File Photo/Nevada Sagebrush University of Nevada, Reno graduates sit in Lawlor Events Center before their winter commencement on Dec. 8, 2019. Even if you’re graduating in 45 days, you don’t need to have your life figured out.

professional careers. We need time to figure our lives out, who we want to be as adults and how we want to pursue what we want in life. Everyone has that one friend who has so much forethought and direction, they know exactly what is happening the moment after they shake Marc Johnson’s hand. If you don’t have a friend like this, you are the friend that is

like this. You should be proud to know your next steps and be decisive enough to know what you want out of life. It takes another level of determination to figure everything out before you graduate. But if you still stress cry yourself to sleep at night because of the creeping thoughts that get into your head, that’s okay too. If you’re the type of person

who has no idea what they’re doing after graduation and would rather just wing it, that’s completely okay. We were taught english and math, we weren’t taught how to buy a house or refinance a loan. You build more adult skills the longer you are in college, but that doesn’t mean you know what you want to do for the next 50 years or where you want to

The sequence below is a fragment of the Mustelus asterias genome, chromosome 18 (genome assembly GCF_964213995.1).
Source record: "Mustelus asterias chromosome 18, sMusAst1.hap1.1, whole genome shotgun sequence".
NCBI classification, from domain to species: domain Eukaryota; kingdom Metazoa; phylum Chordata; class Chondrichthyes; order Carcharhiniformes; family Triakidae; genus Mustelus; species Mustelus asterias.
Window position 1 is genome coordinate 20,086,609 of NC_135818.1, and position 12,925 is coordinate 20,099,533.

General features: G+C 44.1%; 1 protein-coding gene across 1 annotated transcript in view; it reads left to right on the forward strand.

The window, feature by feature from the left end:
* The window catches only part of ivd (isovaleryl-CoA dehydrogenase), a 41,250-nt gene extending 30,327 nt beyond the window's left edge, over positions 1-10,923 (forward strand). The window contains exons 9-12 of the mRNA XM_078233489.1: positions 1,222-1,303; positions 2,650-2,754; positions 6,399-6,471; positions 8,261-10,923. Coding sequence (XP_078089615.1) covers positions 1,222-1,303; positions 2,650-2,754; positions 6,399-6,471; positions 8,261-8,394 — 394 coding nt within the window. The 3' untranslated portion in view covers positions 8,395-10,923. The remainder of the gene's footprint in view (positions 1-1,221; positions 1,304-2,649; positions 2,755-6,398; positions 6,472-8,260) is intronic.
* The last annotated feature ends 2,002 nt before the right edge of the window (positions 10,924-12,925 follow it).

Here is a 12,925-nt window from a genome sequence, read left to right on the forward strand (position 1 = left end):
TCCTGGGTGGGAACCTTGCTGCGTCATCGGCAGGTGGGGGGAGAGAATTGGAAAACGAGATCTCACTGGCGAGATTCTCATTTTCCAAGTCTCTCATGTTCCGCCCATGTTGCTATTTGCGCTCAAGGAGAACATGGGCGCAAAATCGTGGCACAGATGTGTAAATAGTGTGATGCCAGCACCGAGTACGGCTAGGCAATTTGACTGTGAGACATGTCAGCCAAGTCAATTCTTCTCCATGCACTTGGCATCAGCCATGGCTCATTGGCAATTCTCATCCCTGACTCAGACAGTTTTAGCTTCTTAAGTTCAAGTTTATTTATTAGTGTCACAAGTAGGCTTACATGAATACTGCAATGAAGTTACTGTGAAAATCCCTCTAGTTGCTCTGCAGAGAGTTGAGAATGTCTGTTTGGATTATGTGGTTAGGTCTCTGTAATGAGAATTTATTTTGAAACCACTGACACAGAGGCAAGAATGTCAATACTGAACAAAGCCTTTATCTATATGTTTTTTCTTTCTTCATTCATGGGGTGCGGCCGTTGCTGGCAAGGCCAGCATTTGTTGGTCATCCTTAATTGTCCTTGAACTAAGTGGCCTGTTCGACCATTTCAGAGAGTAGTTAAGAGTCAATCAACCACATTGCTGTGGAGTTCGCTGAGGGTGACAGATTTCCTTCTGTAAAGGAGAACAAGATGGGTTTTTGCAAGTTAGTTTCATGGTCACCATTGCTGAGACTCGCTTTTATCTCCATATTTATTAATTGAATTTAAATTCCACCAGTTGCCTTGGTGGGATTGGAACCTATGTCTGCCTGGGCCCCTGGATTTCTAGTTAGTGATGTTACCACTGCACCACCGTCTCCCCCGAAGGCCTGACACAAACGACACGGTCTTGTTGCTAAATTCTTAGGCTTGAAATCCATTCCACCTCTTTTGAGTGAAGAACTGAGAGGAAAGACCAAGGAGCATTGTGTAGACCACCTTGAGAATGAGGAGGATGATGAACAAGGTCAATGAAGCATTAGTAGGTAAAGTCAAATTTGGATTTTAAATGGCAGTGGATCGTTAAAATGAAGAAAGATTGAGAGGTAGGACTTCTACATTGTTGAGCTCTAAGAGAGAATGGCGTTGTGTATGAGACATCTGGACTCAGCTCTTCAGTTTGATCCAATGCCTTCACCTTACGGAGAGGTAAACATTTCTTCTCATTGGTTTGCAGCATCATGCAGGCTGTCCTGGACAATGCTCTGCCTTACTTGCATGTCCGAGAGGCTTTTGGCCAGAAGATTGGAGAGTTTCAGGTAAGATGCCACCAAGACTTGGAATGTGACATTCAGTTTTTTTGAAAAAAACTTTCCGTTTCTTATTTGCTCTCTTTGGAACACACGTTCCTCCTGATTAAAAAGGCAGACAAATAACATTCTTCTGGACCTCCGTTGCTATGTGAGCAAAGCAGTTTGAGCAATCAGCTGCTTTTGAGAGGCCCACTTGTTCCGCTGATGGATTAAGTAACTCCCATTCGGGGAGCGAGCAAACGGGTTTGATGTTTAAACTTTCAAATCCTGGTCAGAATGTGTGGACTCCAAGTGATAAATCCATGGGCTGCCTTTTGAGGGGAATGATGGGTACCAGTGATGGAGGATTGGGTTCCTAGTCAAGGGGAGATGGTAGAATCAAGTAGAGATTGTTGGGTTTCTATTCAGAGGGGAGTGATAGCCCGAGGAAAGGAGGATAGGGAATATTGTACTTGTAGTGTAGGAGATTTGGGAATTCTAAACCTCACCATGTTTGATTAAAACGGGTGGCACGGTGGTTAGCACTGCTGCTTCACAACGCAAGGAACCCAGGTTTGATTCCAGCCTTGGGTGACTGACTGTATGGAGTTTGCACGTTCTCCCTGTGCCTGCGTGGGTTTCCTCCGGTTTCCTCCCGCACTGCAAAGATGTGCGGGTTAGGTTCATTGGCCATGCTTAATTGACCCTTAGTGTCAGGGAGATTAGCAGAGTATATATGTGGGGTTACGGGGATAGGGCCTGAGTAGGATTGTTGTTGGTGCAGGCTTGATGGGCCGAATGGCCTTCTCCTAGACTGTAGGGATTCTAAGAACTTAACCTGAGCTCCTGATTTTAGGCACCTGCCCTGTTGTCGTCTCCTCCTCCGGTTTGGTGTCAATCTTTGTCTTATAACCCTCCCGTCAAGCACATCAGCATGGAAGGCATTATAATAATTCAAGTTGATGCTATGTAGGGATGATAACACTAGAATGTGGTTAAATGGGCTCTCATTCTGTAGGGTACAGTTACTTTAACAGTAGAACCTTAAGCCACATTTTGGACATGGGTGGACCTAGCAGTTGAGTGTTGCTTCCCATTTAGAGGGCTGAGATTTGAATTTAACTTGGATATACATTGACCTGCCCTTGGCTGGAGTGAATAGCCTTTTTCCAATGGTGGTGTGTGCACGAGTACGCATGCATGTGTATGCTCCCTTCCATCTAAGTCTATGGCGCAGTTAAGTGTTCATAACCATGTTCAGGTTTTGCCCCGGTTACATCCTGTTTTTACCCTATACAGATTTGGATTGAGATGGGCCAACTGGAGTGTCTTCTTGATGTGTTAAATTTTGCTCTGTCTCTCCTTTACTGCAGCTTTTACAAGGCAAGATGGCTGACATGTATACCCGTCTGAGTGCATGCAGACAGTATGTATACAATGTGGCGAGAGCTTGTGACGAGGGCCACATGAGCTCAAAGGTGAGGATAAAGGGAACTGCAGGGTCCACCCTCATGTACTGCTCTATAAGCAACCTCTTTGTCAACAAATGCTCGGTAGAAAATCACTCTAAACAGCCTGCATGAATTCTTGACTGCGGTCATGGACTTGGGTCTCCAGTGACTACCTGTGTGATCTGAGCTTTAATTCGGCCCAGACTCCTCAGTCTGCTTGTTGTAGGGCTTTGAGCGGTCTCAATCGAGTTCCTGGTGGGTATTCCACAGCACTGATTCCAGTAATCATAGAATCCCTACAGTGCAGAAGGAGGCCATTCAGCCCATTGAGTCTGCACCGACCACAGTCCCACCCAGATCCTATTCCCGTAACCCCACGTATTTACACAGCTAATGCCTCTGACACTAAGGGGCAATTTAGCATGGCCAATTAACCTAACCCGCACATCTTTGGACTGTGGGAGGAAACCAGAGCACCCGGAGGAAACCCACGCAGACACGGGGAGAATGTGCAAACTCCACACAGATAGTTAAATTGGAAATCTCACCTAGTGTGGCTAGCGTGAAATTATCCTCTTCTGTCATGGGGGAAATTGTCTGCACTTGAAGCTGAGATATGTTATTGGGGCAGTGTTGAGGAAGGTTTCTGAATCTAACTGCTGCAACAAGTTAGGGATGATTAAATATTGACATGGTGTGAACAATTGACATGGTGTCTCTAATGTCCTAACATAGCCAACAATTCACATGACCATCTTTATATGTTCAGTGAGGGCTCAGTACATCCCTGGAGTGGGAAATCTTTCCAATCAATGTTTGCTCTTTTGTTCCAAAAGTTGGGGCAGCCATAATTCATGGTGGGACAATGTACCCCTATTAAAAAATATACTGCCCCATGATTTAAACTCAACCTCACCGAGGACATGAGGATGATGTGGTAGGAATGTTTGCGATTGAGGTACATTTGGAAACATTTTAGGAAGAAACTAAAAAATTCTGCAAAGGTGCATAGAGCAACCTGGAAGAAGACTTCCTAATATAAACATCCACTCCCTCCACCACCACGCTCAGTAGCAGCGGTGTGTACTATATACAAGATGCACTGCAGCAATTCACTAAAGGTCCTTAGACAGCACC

live. Sometimes it’s easier to go with the flow and figure out your life as things come your way. After working your tail off for four, maybe five years, it’s okay to take a breather and not have your next steps planned out. But this is different than when you graduated high school. After graduation, we have a little more maturity and life experience under your belt. You’ve spent the past four years really exploring what’s going to make you happy and what you need out of life. And that’s a good thing. We got to experience collegiate life and were probably faced with multiple hard decisions. We grew a little bit more with every single hard choice and it’s made us stronger and better. Everyone will find their own way in their own time. There’s no reason to stress about the future and there’s no reason to judge others who haven’t figured out what they want yet. Enjoy the time you have left here, and worry about the future when you get there. Opinions expressed in The Nevada Sagebrush are solely those of the author and do not necessarily express the views of The Sagebrush or its staff. Jacey Gonzalez is a student at the University of Nevada and studies journalism. She can be reached at jaceygonzalez@sagebrush. unr.ed and on Twitter. @ NevadaSagebrush.

STAFF EDITORIAL

Dear People of the Great State of Nevada, A couple of weeks ago, I had a Letter to the Editor published in this newspaper. It said that I was doing a state report on Nevada and asked you to send me some information. Your response was overwhelming! I have tried my best to send a personal thank you to everyone, but if you sent something and have not received a personal letter, please know how much I appreciate the time, thought, effort and money that you took to help me with my project. I learned so much, and I will never forget this experience! On May 17th, we are going to have a big “State Fair” where we get to display the information and items we received. The people of the great state of [Nevada] will be well represented! Thank you again. Sincerely Andrew Kayhart

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WAKE UP AMERICA: Journalism needs your support